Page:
New Milford Seeks New Declaratory Ruling on Candlewood Solar

Anticipating a new request from Candlewood Solar LLC for stormwater management plan (SMP) certification from the state, the Town of New Milford filed a petition Feb. 28 with the Department of Energy and Environmental Protection (DEEP), seeking a declaratory ruling that would require a stricter type of SMP review.

New Milford Town Hall.

The petition, filed on behalf of the Town by Cramer & Anderson Municipal Law Partner Dan Casagrande, argues the planned 20 MW solar photovoltaic project on Candlewood Mountain should not be allowed to use the broad General Permit process “because of the enormous environmental consequences, risks, and implications” of the Project.

Instead of allowing General Permit consideration for the Discharge of Stormwater and Dewatering Wastewaters from Construction Activities, the new petition asks the DEEP Commissioner to require a more stringent individual permit application for the Project that would destroy core forest, as well as causing other environmental harm on a 163-acre Candlewood Mountain site.

SMP approval is Candlewood Solar’s last hurdle before work can begin on the Project, which the Connecticut Siting Council approved in a declaratory ruling December 21, 2017. The Siting Council’s approval is conditioned on the SMP being approved by DEEP, as well as Candlewood Solar’s resubmission to the Siting Council of a revised development and management plan.

Read the New Petition on Candlewood Solar

In addition to representing the Town in its efforts to oppose the solar Project through regulatory channels, Attorney Casagrande represents the group Rescue Candlewood Mountain and other concerned citizens in an appeal of the Siting Council’s approval of the Project in New Britain Superior Court. A trial in the appeal began Dec. 4, 2018 and is ongoing.

“The Project will have a massive adverse environmental impact, including clear cutting of 54 acres of core forestland and the disruption of another 29 acres on the top of Candlewood Mountain and its surrounding slopes,” the Feb. 28 petition says. “The gravamen of the Town’s petition is a request that the DEEP Commissioner require Candlewood Solar to submit an individual permit application that will afford the Town a reasonable time to prepare a careful and thorough response to Candlewood Solar’s revised stormwater management plan—which Candlewood Solar has taken almost one year to develop. The individual permit process also will trigger a public hearing to allow a robust and open vetting of the stormwater and erosion-control aspects of the Project and their consequences to the water and other natural resources of the state. By contrast, the regulatory period for public comment on Candlewood Solar’s request for authorization under the General Permit is only fifteen (15) days from the date of filing of the request, an extremely narrow and unrealistic window of time to provide meaningful responses to an application of this magnitude.”

New Milford has reason for optimism that its petition will receive careful review. In March 2019, DEEP Commissioner Katherine S. Dykes issued an extraordinary rebuke when she rejected Candlewood Solar’s stormwater management plan certification, citing substantial flaws and even raising doubts about the future of the embattled solar power generation Project.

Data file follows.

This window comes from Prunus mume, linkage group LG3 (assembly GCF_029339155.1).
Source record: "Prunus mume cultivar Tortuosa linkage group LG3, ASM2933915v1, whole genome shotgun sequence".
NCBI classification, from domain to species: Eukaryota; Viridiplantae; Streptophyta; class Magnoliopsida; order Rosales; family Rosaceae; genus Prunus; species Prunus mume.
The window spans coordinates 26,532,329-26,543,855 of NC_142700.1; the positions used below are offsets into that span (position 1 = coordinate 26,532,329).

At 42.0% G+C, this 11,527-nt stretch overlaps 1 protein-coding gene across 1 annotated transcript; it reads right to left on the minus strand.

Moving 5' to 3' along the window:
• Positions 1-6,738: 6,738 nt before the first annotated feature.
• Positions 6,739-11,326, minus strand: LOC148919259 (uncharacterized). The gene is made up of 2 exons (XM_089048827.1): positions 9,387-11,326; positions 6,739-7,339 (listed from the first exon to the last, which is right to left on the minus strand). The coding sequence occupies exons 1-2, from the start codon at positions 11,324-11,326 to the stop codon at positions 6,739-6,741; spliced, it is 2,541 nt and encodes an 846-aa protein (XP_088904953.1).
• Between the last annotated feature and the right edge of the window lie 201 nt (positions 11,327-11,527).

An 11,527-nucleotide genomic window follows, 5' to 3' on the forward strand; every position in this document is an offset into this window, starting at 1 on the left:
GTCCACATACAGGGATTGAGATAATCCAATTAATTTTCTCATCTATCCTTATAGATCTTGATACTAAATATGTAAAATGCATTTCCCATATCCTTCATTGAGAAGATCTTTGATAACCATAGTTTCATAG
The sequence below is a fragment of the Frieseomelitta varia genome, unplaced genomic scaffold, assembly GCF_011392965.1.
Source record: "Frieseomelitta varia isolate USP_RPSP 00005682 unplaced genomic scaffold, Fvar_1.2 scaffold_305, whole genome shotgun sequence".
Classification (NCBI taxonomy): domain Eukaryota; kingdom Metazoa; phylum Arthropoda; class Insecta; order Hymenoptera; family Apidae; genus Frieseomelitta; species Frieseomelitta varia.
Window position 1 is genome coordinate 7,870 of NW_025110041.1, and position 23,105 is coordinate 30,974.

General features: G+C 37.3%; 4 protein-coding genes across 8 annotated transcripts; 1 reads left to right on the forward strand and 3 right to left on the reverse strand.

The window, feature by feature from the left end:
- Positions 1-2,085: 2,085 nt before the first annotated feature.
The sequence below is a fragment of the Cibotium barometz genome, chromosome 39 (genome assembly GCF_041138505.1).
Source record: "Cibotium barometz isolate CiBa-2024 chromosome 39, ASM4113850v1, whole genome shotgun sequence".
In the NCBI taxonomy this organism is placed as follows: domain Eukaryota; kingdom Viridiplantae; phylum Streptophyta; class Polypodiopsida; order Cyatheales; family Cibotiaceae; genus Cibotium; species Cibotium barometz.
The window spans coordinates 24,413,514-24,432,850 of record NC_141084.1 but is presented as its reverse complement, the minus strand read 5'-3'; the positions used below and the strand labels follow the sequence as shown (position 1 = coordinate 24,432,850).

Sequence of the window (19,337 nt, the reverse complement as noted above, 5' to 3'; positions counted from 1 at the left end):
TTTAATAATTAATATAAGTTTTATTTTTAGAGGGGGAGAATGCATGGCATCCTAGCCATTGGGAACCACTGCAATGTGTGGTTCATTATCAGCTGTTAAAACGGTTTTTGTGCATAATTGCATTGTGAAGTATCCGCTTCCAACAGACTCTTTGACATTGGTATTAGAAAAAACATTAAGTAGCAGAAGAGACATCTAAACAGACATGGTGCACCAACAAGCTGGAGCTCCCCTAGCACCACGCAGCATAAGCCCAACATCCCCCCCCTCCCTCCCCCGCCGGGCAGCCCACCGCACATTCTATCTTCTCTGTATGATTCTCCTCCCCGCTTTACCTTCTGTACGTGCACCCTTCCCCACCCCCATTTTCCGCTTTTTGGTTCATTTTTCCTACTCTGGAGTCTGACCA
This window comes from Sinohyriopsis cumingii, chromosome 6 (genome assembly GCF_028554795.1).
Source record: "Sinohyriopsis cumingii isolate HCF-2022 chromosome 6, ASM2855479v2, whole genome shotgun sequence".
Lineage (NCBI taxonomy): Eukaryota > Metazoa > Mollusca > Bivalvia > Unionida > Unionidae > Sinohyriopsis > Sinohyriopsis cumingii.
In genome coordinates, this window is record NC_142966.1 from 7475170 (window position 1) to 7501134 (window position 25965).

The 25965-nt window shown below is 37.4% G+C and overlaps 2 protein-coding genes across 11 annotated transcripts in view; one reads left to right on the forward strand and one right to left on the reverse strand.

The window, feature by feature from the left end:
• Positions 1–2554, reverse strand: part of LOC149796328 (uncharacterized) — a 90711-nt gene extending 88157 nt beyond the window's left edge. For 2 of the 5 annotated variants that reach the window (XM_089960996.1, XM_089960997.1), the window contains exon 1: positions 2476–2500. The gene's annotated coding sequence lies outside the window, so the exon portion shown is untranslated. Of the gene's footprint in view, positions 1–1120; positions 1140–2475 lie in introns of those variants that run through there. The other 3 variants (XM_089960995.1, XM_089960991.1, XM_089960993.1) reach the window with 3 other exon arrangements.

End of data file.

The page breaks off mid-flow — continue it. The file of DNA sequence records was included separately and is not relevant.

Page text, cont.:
At the time Commissioner Dykes wrote, “ … it remains unclear, especially given the substantial nature and extent of the deficiencies in the last registration it submitted, if Candlewood Solar will make any resubmission – either in the form of a registration or an application for individual permit.”

In conjunction with a separate action at the time, Commissioner Dykes warned, “ … I may indeed exercise my authority under Conn. Gen. Stat. § 22a-430b(c) and require that Candlewood Solar obtain an individual discharge permit for the Project. I remain concerned about a number of the issues raised by the [Town of New Milford] and Rescue Candlewood Mountain.”

New Milford Mayor Pete Bass

“Our priority is protecting the landscape, environment and quality of life in New Milford on behalf of residents and taxpayers, and …  thanks in large part to the work of Attorney Casagrande, the townspeople have won a key round in this fight to safeguard the town’s environmental integrity,” New Milford Mayor Pete Bass said at the time.

“We don’t support this project because it would mean the clear-cutting of mature forestland, threaten or destroy wildlife habitats, and cause other environmental harm—all to create energy for out-of-state customers,” the Mayor added. “We’re gratified the DEEP recognized the serious flaws with the stormwater management plan.”

In its March 14, 2019 decision, the DEEP rejected the Jan. 2, 2019 registration submitted by Candlewood Solar, LLC seeking coverage for its solar Project under the General Permit for the Discharge of Stormwater and Dewatering Wastewaters from Construction Activities.

“The registration is rejected because it fails to meet the requirements of the General Permit,” the DEEP’s Notice of Rejection said. “As documented in the attached memorandum, a review by Department staff and observations of site conditions by Department staff during a February 7, 2019 site visit indicate that the stormwater analysis, which is the basis for the design and sizing of stormwater controls, is flawed and that the Stormwater Pollution Control Plan (“Plan”) is lacking elements necessary to demonstrate the appropriateness and effectiveness of the proposed construction and post-construction stormwater management measures.”